How Artificial Intelligence Will Transform Business


Today, artificial intelligence is a household name (and sometimes even a household presence – hi, Alexa!).

While artificial intelligence's acceptance in mainstream society is a new phenomenon, it is not a new concept. The modern field of artificial intelligence came into existence in 1956, but it took decades of work to make significant progress toward developing an artificial intelligence system and making it a technological reality.


In business, artificial intelligence has a wide range of uses. In fact, most of us interact with artificial intelligence in some form or another on a daily basis. From the mundane to the breathtaking, artificial intelligence is already disrupting virtually every business process in every industry. As artificial intelligence technologies proliferate, they are becoming an imperative for businesses that want to maintain a competitive edge.


What is artificial intelligence?

Before examining how artificial intelligence technologies are impacting the business world, it's important to define the term. "Artificial intelligence" is a broad and general term that refers to any type of computer software that engages in humanlike activities, including learning, planning and problem-solving. Calling specific applications "artificial intelligence" is like calling a 2013 Honda Accord a "vehicle" – it's technically correct, but it doesn't cover any of the specifics. To understand what type of artificial intelligence is predominant in business, we have to dig deeper.


Machine learning

Machine learning is one of the most common types of artificial intelligence in development for business purposes today. Machine learning is primarily used to process large amounts of data quickly. These types of artificial intelligence are algorithms that appear to "learn" over time, getting better at what they do the more often they do it. Feed a machine learning algorithm more data and its modeling should improve.


Machine learning is useful for putting vast troves of data – increasingly captured by connected devices and the internet of things – into a digestible context for humans.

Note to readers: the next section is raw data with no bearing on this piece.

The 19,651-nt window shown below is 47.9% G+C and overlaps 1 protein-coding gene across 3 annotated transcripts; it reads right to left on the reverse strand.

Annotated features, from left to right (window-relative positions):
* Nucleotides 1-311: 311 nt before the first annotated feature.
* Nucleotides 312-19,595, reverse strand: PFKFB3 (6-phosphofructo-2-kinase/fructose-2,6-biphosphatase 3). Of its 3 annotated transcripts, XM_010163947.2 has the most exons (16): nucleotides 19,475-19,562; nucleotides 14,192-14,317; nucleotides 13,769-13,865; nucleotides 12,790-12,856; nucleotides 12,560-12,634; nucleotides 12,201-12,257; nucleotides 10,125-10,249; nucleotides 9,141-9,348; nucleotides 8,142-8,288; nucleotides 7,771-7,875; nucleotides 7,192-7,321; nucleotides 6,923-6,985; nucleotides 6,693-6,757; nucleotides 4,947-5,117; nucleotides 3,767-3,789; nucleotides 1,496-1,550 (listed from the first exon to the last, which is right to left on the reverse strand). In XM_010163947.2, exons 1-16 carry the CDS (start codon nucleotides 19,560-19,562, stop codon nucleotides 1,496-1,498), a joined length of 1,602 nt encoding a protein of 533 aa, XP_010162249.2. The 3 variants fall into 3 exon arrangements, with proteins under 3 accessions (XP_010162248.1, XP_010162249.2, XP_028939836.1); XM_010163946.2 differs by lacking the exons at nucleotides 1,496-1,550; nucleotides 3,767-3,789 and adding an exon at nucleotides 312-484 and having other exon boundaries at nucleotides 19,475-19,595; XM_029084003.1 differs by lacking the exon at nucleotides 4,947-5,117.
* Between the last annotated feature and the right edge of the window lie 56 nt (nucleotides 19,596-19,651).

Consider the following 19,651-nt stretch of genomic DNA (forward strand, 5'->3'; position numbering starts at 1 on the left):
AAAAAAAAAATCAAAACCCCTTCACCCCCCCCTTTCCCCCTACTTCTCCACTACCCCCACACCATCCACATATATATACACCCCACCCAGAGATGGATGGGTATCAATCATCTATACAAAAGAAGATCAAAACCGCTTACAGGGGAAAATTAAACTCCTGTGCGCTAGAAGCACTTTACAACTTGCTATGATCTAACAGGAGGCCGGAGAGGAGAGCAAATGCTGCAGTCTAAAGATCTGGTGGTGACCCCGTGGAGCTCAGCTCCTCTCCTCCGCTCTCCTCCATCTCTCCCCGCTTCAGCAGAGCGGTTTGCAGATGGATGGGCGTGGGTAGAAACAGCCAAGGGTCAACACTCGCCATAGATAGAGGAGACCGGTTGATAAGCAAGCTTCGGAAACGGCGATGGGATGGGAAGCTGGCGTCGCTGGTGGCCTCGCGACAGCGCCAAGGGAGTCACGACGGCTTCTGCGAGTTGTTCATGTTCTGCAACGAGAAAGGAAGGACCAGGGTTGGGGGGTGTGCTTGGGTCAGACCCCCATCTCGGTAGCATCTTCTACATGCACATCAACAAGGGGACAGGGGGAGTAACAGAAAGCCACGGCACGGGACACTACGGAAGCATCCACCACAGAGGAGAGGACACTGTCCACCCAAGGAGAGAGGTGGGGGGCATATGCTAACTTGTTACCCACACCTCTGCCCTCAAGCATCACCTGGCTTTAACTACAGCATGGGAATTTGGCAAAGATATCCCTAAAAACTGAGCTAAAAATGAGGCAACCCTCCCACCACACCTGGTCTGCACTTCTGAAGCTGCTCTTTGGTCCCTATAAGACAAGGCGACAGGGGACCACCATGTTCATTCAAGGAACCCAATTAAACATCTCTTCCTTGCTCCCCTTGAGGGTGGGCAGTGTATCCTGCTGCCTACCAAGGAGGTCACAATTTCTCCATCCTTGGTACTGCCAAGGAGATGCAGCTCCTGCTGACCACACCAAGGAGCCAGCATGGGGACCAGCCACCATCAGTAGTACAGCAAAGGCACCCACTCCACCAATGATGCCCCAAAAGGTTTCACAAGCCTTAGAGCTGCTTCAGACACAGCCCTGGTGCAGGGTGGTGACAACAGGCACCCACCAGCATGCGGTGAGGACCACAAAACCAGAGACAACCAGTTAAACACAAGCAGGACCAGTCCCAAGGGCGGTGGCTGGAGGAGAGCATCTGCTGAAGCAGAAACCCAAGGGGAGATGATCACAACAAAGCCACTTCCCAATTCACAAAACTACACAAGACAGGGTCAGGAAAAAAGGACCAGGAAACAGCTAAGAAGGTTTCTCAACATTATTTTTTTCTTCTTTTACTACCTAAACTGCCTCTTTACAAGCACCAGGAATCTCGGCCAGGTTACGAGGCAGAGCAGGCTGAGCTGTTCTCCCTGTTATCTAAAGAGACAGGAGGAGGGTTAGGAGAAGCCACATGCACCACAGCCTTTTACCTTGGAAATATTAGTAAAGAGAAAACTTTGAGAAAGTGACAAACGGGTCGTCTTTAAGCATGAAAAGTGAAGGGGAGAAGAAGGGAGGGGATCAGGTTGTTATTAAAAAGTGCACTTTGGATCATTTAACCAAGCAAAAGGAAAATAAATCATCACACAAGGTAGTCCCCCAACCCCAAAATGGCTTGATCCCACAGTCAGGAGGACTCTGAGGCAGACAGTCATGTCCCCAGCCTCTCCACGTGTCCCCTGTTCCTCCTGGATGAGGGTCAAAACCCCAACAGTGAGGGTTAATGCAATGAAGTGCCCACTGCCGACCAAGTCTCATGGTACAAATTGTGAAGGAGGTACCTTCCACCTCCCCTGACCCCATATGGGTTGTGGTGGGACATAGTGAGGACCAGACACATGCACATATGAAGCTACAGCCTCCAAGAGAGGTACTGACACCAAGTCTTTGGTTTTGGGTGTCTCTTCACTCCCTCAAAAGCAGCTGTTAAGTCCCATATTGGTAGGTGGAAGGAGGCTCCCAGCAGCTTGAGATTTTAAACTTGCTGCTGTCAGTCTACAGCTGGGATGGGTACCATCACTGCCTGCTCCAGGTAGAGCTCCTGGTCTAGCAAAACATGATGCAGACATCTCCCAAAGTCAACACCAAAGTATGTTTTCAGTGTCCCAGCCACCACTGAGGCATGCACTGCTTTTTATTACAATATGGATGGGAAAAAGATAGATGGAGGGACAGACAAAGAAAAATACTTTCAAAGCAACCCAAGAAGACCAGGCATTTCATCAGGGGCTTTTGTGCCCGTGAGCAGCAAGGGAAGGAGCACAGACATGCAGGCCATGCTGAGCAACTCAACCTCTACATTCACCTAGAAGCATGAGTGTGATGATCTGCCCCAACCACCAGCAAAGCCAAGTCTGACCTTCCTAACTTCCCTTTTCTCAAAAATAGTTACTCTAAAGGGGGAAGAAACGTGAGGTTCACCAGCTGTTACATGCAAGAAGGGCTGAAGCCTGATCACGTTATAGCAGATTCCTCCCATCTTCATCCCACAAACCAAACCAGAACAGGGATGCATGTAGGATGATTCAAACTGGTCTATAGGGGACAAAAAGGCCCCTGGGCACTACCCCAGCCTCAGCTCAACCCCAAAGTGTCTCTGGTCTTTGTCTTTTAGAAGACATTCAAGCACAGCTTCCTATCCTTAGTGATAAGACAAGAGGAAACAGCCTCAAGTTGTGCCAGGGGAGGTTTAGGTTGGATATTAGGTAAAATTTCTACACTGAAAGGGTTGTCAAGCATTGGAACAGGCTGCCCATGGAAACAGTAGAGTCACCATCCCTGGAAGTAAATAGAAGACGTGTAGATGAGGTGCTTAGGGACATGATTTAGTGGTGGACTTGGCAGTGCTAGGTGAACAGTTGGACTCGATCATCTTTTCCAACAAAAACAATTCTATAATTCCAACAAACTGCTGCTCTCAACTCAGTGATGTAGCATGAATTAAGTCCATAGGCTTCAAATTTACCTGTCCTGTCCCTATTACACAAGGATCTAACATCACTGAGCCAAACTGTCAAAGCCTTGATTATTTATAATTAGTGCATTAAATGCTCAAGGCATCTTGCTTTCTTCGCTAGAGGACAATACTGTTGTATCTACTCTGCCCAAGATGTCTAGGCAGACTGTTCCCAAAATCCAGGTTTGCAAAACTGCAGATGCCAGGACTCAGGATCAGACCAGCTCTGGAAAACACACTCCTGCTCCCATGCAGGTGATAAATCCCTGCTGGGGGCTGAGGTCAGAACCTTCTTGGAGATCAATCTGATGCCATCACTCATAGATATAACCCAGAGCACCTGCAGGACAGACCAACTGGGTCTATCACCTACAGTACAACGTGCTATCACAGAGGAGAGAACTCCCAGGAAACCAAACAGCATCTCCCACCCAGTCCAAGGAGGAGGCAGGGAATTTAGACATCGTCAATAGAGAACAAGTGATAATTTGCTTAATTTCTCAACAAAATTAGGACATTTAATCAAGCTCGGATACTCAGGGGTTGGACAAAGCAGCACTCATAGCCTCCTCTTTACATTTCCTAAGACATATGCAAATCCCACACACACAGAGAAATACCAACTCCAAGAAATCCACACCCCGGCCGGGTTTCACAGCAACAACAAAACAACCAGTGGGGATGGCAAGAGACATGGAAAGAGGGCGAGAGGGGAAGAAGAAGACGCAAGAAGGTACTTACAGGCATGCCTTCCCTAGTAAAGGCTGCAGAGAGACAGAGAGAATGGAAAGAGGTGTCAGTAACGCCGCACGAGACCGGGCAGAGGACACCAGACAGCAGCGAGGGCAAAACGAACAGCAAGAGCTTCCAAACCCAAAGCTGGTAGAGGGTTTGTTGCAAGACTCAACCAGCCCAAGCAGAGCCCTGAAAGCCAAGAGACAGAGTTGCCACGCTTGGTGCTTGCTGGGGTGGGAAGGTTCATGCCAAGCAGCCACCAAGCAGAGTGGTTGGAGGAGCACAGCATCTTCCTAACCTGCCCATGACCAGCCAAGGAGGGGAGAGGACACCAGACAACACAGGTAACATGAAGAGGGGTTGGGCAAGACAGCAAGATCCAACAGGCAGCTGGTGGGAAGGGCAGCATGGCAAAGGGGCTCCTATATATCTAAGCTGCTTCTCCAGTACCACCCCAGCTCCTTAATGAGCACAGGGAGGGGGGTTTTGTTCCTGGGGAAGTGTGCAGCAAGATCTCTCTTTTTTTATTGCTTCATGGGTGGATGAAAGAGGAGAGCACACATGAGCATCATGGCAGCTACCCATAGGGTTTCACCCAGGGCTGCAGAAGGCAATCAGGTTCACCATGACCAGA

For example, if you manage a manufacturing plant, your machinery is likely hooked up to the network. Connected devices feed a constant stream of data about functionality, production and more to a central location. Unfortunately, it's too much data for a human to ever sift through, and even if they could, they would likely miss most of the patterns. Machine learning can rapidly analyze the data as it comes in, identifying patterns and anomalies. If a machine in the manufacturing plant is working at a reduced capacity, a machine learning algorithm can catch it and notify decision-makers that it's time to dispatch a preventive maintenance team.


But machine learning is also a relatively broad category. The development of artificial neural networks, an interconnected web of artificial intelligence "nodes," has given rise to what is known as "deep learning."


Deep learning

Deep learning is an even more specific version of machine learning that relies on neural networks to engage in nonlinear reasoning. Deep learning is critical to performing more advanced functions, such as fraud detection. It can do this by analyzing a wide range of factors at once. For example, for self-driving cars to work, several factors must be identified, analyzed and responded to at once. Deep learning algorithms are used to help self-driving cars contextualize information picked up by their sensors, like the distance of other objects, the speed at which they are moving and a prediction of where they will be in 5-10 seconds. All this information is calculated side by side to help a self-driving car make decisions like when to change lanes.


Deep learning has a great deal of promise in business and is likely to be more commonly used soon. Older machine learning algorithms tend to plateau in their capability once a certain amount of data has been captured, but deep learning models continue to improve their performance as more data is received. This makes deep learning models far more scalable and detailed; you could even say deep learning models are far more independent.


Artificial intelligence and business today

Rather than serving as a replacement for human intelligence and ingenuity, artificial intelligence is generally seen as a supporting tool. Although artificial intelligence currently has a difficult time completing commonsense tasks in the real world, it is adept at processing and analyzing troves of data far more quickly than a human brain could. Artificial intelligence software can then return with synthesized courses of action and present them to the human user. In this way, humans can use artificial intelligence to help game out possible consequences of each action and streamline the decision-making process.


"Artificial intelligence is kind of the second coming of software," said Amir Husain, founder and CEO of machine learning company SparkCognition. "It's a form of software that makes decisions on its own, that's able to act even in situations not foreseen by the programmers. Artificial intelligence has a wider latitude of decision-making ability as opposed to traditional software."


Those traits make artificial intelligence highly valuable throughout many industries, whether it's simply helping visitors and staff make their way around a corporate campus efficiently or performing a task as complex as monitoring a wind turbine to predict when it will need repairs.